• Pillars rely on embedded reinforcement and shear walls
  • Columns use diagonal bracing and momentum transfer to beams

When properly designed, both can provide excellent stability and strength. But pillars edge out columns for bearing extremely heavy vertical loads.

How to Tell the Difference Visually

There are some basic visual cues to identify pillars vs columns:


  • Bulky, tapered shape
  • Decorative capital
  • Masonry material like stone
  • External location


  • Slender with uniform width
  • Simple cap and base
  • Exposed concrete or steel
  • Inside buildings in rows

But in some cases, the distinction may be blurred. A reinforced concrete column with a classical capital design takes on aspects of both.

Location and arrangement are the easiest differences to spot. Exterior pillars flanking an entryway have a clear contrast to a series of internal columns.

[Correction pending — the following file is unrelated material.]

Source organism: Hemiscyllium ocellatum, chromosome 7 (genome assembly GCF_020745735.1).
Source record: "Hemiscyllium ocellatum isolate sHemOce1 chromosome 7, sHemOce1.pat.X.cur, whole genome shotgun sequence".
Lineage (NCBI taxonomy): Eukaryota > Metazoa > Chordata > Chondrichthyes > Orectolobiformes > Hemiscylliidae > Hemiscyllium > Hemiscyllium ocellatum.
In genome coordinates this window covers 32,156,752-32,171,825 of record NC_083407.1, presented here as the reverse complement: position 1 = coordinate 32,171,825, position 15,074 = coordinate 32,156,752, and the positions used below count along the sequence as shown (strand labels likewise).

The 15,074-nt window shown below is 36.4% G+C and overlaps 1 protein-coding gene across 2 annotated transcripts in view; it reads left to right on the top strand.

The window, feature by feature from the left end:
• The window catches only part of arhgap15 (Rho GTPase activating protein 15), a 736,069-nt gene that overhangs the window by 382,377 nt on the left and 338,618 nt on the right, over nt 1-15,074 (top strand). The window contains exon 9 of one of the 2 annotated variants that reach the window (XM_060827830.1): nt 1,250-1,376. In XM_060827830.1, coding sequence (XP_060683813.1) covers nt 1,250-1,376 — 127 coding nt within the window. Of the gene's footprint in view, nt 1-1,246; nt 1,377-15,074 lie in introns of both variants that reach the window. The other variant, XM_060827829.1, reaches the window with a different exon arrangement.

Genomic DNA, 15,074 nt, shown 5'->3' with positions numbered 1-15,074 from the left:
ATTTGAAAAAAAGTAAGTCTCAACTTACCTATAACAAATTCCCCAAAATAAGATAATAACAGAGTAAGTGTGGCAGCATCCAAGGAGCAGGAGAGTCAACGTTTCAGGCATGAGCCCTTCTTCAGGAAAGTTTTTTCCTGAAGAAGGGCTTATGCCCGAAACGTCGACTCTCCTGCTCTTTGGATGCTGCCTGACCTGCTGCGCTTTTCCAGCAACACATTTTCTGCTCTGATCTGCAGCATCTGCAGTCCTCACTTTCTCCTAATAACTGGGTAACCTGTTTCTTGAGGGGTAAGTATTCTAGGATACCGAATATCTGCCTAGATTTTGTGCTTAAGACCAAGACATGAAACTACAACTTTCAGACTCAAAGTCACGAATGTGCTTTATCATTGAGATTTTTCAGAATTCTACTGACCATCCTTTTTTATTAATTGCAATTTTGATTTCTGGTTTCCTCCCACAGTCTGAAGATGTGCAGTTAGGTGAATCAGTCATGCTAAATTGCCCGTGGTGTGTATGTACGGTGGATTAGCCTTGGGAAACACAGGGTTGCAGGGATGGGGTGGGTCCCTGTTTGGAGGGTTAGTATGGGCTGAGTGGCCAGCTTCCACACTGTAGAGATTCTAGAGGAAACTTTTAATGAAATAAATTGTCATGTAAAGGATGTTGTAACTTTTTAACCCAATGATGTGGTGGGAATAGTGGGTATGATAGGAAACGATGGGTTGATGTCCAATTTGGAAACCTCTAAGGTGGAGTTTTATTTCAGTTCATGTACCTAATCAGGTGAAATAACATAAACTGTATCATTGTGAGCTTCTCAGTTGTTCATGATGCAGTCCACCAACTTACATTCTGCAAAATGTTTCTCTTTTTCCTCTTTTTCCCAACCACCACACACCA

Importance of Pillars and Columns in Construction

Pillars and columns serve an invaluable structural purpose in architecture and construction:

  • Support – They bear the weight of floors, roofs, and other building elements. Pillars emphasize standalone strength while columns work collectively.
  • Stability – They provide lateral stability against winds and earthquakes. Pillars brace vulnerable points while columns create moment-resisting frames.
  • Openings – They allow creation of openings in walls for doors and windows since they consolidate support.
  • Design – Pillars and columns enable architectural creativity and aesthetically pleasing designs. They accentuate height and grandeur.